Aug 01, 2007
Friends and Friendship
This is what I think I'm learning: my life will be much richer when I learn to expect less of my friends, and to ask more of our friendships.
Followup: thank you to those who attempted to parse the previous version of this blog*. Adam's comment illustrated in part what I was trying to say, which is something like this:
I suspect that I've often thought or unconsciously hoped that my friendships would be good all the time simply because I picked great (and greatly suited for me) people to be friends with. The thing is, of course, that even the great and greatly suited people will not always be what I want them to be: they will not be mind readers who know what I want, they will not always be in an appealing mood, they will not always be healthy, they will not always be fair, they will not always be heroic, they will not always be without an unreasonable need, they will not always be perfectly patient with me, and they will not always be the person I was attracted to and thought I knew when we first met. They will not always be what I want them to be, where I want them to be, when I want them to be.
It is a gift to grant myself this disillusionment.
And the next gift will be to live with the faith and understanding that friendship is not only built from acts of asking, giving, taking, and erring; but that it also grows stronger from the mix of things that result: receiving, pleasing, surprising, forgiving, correcting, and understanding. And maybe even at the end, accepting and appreciating.
It's not that I don't do some of these things now. But I think I'm ready to peel another layer of the onion -- which comes, like all good onions, with sweetness and tears.
*which read, "my life will be much richer when I start having lower expectations of my friends, and higher expectations of our friendships."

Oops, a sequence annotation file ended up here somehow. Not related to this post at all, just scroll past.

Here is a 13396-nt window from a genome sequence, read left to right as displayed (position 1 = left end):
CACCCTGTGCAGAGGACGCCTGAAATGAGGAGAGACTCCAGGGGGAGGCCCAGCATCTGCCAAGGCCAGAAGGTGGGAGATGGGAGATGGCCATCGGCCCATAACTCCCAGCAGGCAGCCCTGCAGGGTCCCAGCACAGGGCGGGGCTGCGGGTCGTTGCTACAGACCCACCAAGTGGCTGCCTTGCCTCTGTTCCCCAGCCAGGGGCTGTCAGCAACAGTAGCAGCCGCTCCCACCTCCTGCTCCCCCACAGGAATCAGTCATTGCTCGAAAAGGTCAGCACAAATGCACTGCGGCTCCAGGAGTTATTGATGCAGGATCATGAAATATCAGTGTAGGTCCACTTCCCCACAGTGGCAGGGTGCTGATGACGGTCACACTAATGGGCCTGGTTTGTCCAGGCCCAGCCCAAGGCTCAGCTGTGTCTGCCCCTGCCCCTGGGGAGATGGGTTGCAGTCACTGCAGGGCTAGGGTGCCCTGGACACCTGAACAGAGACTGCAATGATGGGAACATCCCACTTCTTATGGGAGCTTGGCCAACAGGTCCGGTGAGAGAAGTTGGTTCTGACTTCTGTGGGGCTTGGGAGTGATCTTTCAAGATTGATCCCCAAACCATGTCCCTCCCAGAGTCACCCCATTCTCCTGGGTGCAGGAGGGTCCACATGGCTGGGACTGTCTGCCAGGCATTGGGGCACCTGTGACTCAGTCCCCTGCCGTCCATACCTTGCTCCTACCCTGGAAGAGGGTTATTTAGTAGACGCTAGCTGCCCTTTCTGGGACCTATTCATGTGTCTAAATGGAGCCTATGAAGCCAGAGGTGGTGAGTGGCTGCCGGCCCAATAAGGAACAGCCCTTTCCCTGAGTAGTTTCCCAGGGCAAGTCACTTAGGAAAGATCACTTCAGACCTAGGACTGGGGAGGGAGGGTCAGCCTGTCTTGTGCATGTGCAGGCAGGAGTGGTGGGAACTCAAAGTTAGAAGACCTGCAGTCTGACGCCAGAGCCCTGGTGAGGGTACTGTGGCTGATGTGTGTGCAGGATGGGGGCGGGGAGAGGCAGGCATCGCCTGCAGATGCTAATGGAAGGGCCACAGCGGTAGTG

What does that mean?
Posted by: pinky | Aug 1, 2007 5:09:38 PM
Curious. Is it about synergy?
Posted by: Stew | Aug 1, 2007 6:32:23 PM
All relationships begin with our own personal relationship with ourselves. How well we know ourselves currently in life. Knowing what our expectations for ourselves helps determine what our expections are for our friendships.
Therefore ~ "It is a two way street"..."it takes two to tango"...etc....clear, effective, positive communication being the key.
Posted by: carter | Aug 2, 2007 10:24:37 PM
I think that is a great philosophy; one I need to ponder.
Posted by: Tonya | Aug 4, 2007 3:28:03 PM
My take: You have to lower your expectations of friends because they are inevitably going to disappoint you. Even that person that you describe to others as "the nicest person in the world" will forget your birthday or ruin your party by bringing a jerk as a guest ... just accept it.
But when you really need people, their friendship will carry you through the worst days of your life.
Posted by: Adam | Aug 10, 2007 7:38:50 PM
I will have very different expectations of my friends in the next years of my life - I can only wonder at what the future will bring.
Posted by: Pinky | Aug 17, 2007 11:02:27 AM
Thank you for following up on this. I was confused as to what you meant and I get it a little more now. Friendships are as complicated as partnerships and family relationships, unless you hold everyone at arm's length. My closest friends and I have gone through and survived lots of conflict. They've disappointed me, and I've disappointed them. Whatever the quality is that brings friends together in the first place and then KEEPS them together is really hard for me to quantify. It would be great if we could bottle it and keep it, to apply to everyone, hm? As it is, my own friendships fall into 2 categories. The ones I know I'll have forever, and the ones I think are likely just passers through. I'm not always right. :-)
Posted by: Stew | Sep 10, 2007 7:04:52 AM